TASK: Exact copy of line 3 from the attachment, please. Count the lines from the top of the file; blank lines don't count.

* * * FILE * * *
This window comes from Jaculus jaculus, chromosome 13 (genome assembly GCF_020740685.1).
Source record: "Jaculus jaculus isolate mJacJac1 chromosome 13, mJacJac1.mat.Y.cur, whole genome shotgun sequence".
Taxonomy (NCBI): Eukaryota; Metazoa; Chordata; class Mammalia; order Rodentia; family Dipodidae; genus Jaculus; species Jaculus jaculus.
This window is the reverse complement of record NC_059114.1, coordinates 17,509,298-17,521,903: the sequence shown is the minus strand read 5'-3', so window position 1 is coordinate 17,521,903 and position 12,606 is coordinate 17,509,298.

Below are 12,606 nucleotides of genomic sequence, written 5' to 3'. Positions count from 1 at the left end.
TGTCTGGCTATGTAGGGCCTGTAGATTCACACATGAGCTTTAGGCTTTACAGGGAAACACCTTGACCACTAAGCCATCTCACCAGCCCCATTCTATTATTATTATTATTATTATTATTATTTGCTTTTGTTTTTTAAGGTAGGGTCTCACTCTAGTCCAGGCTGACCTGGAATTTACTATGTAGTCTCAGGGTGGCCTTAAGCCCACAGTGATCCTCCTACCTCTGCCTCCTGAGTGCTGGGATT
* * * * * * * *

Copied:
Taxonomy (NCBI): Eukaryota; Metazoa; Chordata; class Mammalia; order Rodentia; family Dipodidae; genus Jaculus; species Jaculus jaculus.